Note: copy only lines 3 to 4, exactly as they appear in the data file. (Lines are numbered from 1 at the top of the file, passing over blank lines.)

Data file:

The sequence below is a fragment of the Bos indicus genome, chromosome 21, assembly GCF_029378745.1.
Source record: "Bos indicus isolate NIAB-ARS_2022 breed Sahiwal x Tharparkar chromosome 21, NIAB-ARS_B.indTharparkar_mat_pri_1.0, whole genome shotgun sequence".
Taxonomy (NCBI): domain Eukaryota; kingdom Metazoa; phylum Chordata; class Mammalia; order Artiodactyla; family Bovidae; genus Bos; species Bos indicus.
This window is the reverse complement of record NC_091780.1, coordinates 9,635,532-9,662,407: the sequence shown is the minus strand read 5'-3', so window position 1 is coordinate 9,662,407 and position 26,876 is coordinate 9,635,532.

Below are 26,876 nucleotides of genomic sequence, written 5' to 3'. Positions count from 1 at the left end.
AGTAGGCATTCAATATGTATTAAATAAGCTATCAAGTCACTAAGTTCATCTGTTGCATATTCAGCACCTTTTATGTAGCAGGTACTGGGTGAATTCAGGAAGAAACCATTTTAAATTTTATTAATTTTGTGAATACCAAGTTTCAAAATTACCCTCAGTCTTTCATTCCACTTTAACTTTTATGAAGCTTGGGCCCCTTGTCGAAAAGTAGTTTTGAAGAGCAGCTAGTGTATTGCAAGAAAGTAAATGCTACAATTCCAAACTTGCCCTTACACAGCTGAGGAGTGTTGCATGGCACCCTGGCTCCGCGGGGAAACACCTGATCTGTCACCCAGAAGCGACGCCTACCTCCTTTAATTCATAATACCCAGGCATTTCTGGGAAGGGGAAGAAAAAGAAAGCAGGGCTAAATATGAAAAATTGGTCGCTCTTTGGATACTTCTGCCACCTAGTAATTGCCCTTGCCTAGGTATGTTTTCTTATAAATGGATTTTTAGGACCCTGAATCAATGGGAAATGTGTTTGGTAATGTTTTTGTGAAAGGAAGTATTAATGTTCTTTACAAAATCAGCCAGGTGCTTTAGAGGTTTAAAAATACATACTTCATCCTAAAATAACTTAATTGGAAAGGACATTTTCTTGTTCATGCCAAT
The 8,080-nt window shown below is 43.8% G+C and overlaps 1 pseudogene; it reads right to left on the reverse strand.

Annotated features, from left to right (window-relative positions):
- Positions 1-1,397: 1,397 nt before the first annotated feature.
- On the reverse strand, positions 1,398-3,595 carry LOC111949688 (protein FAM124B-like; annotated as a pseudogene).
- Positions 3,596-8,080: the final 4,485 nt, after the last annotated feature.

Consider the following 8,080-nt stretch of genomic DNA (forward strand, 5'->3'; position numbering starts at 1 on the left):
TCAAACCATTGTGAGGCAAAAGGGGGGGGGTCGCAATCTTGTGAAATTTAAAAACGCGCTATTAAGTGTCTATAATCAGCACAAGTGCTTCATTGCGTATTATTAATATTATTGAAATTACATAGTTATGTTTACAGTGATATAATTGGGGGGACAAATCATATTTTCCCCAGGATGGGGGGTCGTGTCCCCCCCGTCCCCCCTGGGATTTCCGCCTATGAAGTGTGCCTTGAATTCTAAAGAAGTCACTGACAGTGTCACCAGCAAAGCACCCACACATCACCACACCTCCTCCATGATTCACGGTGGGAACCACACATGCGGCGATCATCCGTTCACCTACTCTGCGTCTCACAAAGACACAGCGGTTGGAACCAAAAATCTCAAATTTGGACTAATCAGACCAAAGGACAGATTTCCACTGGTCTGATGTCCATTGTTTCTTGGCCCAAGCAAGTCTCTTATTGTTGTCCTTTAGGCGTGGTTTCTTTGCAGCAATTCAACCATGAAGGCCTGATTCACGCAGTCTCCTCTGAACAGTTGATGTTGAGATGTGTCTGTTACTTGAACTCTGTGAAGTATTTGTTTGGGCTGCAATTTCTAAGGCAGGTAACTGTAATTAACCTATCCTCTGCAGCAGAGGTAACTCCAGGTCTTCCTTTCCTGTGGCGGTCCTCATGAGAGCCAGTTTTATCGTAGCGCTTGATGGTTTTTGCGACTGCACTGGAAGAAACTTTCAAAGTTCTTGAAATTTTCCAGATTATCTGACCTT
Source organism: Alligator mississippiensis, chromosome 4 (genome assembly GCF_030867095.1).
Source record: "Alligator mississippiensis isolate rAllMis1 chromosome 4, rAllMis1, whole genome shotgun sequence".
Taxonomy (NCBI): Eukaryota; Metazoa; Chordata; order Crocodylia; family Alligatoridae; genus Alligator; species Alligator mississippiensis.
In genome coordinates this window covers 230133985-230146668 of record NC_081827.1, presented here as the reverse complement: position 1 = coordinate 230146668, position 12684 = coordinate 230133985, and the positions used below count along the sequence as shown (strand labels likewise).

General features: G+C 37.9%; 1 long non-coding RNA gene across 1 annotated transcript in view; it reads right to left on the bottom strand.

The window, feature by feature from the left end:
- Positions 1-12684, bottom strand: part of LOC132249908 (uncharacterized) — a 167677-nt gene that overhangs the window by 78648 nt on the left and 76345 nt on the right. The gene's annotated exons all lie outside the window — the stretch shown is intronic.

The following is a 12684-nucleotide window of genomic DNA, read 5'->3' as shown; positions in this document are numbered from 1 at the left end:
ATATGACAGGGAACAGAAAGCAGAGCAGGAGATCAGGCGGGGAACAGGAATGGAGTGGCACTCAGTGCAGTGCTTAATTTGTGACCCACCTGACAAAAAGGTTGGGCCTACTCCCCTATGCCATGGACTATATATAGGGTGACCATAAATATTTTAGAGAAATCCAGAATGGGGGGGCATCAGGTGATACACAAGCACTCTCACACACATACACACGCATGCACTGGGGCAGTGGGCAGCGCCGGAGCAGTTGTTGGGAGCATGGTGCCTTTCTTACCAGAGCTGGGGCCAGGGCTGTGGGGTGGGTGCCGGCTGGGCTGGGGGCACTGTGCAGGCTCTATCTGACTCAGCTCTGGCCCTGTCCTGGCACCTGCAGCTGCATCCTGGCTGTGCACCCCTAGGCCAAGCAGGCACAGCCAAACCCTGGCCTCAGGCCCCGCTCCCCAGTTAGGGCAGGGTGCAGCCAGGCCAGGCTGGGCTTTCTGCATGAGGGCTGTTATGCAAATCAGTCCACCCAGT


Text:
Taxonomy (NCBI): domain Eukaryota; kingdom Metazoa; phylum Chordata; class Mammalia; order Artiodactyla; family Bovidae; genus Bos; species Bos indicus.
This window is the reverse complement of record NC_091780.1, coordinates 9,635,532-9,662,407: the sequence shown is the minus strand read 5'-3', so window position 1 is coordinate 9,662,407 and position 26,876 is coordinate 9,635,532.